Take the 2-minute tour ×
Unix & Linux Stack Exchange is a question and answer site for users of Linux, FreeBSD and other Un*x-like operating systems.. It's 100% free, no registration required.

I'm currently at work and our wifi is down. I usually connect my desktop to the internet through eth0 and my laptop connects through wifi.

I have an extra port on the back of the desktop (eth1) and one on my laptop (eth0). I tried connecting a crossover cable between these two ports and bringing up a connection.

I set up a route to the desktop through my laptop and I can ping between the two machines but neither one will connect to the internet through desktop's eth0.

Any help is much appreciated =)

share|improve this question
    
I assume that your desktop is running Linux (the most common unix variant). Network setup differ too much for a variant-agnostic question to make sense. –  Gilles Apr 7 '11 at 19:55
add comment

3 Answers

up vote 2 down vote accepted

Here's how you can set up IPv4 connection sharing manually on a Linux machine. On the router (the desktop), enable packet forwarding, set up masquerading on the Internet-facing interface (eth0), and use a private IP range on the local interface (eth1). Run these commands as root:

sysctl -w net.ipv4.ip_forward=1
iptables -t nat -A POSTROUTING -o eth0 -j MASQUERADE
ifconfig eth1 up 10.1.1.1 broadcast 10.1.1.255 netmask 255.255.255.0

On the laptop, you can set up a static address and route (eth0 being the wired interface):

ifconfig eth0 up 10.1.1.2 broadcast 10.1.1.255 netmask 255.255.255.0
route add -net 0.0.0.0/0 gw 10.1.1.1

To avoid having to set up anything special on the laptop, you can run a DHCP server on the desktop. For example, install dnsmasq and enable its built-in DHCP server by editing /etc/dnsmasq.conf to include the following lines:

except-interface=eth0
dhcp-range=10.1.1.128,10.1.1.254,24h

Note that Network Manager may interfere with these instructions. If you're running it on the router, either stop it or read the Ubuntu community Internet Connection Sharing page. (Network Manager on the laptop isn't a problem.)

If you want these settings to persist after a reboot, this is somewhat distribution-dependent. On Debian and derived distributions, put the following line in /etc/sysctl.d/connection-sharing.conf:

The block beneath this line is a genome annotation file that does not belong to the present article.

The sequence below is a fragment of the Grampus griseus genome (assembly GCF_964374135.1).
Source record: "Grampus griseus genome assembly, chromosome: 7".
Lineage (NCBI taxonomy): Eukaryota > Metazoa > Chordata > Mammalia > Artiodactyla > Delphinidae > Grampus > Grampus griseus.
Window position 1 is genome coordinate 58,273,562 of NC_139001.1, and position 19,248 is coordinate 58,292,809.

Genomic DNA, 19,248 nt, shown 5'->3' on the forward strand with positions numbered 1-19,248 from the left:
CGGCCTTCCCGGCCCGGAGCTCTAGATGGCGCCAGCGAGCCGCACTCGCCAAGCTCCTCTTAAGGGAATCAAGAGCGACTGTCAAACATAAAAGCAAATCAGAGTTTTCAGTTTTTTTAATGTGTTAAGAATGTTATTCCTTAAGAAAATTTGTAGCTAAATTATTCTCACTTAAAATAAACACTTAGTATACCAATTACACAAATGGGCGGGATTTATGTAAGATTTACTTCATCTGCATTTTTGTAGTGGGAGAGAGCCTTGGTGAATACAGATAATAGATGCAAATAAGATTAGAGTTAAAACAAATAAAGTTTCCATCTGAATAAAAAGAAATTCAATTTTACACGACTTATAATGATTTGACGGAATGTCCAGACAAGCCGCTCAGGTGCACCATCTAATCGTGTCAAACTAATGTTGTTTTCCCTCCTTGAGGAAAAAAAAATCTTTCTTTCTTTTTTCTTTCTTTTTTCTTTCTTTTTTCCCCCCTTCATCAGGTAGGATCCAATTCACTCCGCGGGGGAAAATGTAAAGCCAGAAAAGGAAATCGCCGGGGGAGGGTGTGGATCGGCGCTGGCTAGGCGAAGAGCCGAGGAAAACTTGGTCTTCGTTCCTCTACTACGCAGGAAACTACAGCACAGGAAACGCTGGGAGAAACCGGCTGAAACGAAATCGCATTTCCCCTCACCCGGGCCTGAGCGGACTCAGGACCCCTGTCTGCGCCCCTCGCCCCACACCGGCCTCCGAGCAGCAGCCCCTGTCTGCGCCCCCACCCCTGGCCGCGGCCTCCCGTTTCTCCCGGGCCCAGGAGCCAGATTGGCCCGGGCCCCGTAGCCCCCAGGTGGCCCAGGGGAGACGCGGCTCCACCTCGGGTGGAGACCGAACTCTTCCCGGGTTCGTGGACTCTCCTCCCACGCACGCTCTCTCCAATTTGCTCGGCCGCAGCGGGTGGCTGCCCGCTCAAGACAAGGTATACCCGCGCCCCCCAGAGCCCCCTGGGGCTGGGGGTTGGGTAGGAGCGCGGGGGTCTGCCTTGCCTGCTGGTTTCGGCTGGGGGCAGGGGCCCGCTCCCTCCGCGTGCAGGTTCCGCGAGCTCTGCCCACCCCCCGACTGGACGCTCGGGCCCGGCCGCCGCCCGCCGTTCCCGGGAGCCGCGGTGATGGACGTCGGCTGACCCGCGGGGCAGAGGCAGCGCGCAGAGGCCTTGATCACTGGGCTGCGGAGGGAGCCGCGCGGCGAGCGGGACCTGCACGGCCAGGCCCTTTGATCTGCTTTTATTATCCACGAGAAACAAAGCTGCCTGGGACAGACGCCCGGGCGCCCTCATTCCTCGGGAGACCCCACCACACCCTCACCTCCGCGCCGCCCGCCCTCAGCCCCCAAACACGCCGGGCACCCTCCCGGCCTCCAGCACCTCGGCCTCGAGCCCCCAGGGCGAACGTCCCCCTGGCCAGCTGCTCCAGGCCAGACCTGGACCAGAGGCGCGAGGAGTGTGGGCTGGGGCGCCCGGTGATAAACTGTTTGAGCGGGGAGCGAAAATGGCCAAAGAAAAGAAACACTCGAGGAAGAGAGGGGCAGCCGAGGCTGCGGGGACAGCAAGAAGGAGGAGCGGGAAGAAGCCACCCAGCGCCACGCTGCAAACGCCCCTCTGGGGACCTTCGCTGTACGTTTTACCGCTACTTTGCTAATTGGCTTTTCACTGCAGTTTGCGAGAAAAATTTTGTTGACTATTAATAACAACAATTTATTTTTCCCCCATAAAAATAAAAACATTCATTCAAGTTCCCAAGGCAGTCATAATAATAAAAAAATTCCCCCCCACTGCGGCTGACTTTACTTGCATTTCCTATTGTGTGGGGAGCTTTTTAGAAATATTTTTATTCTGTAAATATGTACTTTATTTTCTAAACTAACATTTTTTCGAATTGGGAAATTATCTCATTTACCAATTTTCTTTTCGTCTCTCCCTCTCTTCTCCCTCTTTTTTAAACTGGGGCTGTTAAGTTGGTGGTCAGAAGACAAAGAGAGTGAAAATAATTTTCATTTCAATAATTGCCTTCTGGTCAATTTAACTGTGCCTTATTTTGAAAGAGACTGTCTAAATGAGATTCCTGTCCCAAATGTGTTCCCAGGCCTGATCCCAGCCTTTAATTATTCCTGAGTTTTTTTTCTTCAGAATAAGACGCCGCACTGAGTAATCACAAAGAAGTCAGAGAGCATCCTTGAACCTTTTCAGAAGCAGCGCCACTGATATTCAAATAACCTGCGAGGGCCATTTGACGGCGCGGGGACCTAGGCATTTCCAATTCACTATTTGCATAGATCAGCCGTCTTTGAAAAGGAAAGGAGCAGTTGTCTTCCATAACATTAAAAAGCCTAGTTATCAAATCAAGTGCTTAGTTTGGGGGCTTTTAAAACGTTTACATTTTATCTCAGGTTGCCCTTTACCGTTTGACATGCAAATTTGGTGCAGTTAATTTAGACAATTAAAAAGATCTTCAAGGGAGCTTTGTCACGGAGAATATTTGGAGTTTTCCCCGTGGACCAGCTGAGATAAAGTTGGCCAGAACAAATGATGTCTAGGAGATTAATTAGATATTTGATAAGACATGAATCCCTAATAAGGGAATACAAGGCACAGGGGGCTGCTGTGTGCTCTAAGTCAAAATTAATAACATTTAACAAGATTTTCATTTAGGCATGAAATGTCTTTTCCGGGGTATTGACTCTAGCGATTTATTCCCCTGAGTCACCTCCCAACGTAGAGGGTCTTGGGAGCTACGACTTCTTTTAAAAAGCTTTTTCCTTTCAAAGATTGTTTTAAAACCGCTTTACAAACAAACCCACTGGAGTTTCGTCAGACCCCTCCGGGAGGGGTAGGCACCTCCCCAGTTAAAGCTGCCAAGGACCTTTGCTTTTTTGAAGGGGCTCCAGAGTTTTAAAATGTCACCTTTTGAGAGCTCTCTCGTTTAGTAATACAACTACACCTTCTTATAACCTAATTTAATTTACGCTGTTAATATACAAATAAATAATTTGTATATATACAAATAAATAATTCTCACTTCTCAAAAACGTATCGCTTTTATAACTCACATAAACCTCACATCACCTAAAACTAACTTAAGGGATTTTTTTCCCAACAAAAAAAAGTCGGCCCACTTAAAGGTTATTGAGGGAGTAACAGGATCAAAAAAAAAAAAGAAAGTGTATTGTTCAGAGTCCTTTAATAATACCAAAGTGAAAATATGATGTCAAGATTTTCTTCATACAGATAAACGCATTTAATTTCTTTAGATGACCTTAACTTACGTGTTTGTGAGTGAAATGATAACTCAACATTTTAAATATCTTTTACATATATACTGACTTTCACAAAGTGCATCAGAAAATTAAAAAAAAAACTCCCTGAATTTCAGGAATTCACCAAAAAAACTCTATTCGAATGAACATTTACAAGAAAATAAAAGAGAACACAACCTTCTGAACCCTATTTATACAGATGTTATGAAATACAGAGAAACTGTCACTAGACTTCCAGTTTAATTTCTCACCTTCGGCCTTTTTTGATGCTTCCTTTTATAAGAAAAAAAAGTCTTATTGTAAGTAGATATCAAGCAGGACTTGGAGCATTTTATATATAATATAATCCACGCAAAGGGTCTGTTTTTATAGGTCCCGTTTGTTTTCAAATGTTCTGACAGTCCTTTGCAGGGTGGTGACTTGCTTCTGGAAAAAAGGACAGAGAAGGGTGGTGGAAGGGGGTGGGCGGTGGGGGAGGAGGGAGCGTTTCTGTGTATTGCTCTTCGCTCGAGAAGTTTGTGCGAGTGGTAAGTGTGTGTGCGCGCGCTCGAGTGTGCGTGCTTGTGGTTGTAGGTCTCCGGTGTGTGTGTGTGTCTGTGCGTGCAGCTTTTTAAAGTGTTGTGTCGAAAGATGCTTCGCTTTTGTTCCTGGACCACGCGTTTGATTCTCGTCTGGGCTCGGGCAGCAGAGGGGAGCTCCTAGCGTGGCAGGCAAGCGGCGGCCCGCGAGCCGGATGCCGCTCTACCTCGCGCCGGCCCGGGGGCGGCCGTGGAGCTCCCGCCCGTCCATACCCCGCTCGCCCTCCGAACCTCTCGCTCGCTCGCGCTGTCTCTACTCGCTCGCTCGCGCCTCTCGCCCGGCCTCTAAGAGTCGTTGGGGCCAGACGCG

net.ipv4.ip_forward=1

and the following lines in /etc/network/interfaces:

auto eth1
iface eth1 inet static
    address 10.1.1.1
    broadcast 10.1.1.255
    netmask 255.255.255.0
    post-up iptables -t nat -A POSTROUTING -o eth0 -j MASQUERADE
share|improve this answer
    
+1. Would I be correct in summarizing these instructions as configuring the desktop as a router? An alternative to the OP would be to buy a router and hook both machines up to that. –  Faheem Mitha Apr 7 '11 at 20:03
    
@Faheem: “On the router (the desktop) …” Strictly speaking, net.ipv4.ip_forward=1 and having two interfaces makes the desktop a router; the iptables command makes it a NAT appliance. –  Gilles Apr 7 '11 at 20:09
    
@Gilles: I was not aware there was a precise definition of a router, and have not heard of a NAT appliance previously. Can you provide definitions or references? Thanks. –  Faheem Mitha Apr 7 '11 at 20:19
    
@Faheem: 20 years ago, there were sharp differences, because network equipment tended to be expensive and differentiated. Nowadays the difference between a $50 appliance and a $500 appliance is not features but size (bandwidth, number of simultaneous connections, …). So the terminology has become quite blurred, and “router” is an acceptable generic term for many things. “NAT appliance” isn't established terminology. I suggest Wikipedia for generally accepted terminology. –  Gilles Apr 7 '11 at 20:26
    
This worked flawlessly! The only change I made was mimicking desktop's resolv.conf on my laptop. I have some reading to do with iptables :) If you know off the top of your head, could the same be accomplished using the iproute2 utilities WITHOUT iptables? Thanks again for the help –  kisplit Apr 8 '11 at 17:53
show 2 more comments

Use nice and easy to configure tool - shorewall.

share|improve this answer
add comment

I must agree with teZeriusz: Shorewall is a quick and easy way to configure and manage a router (Documentation here)

share|improve this answer
add comment

Your Answer

 
discard

By posting your answer, you agree to the privacy policy and terms of service.

Not the answer you're looking for? Browse other questions tagged or ask your own question.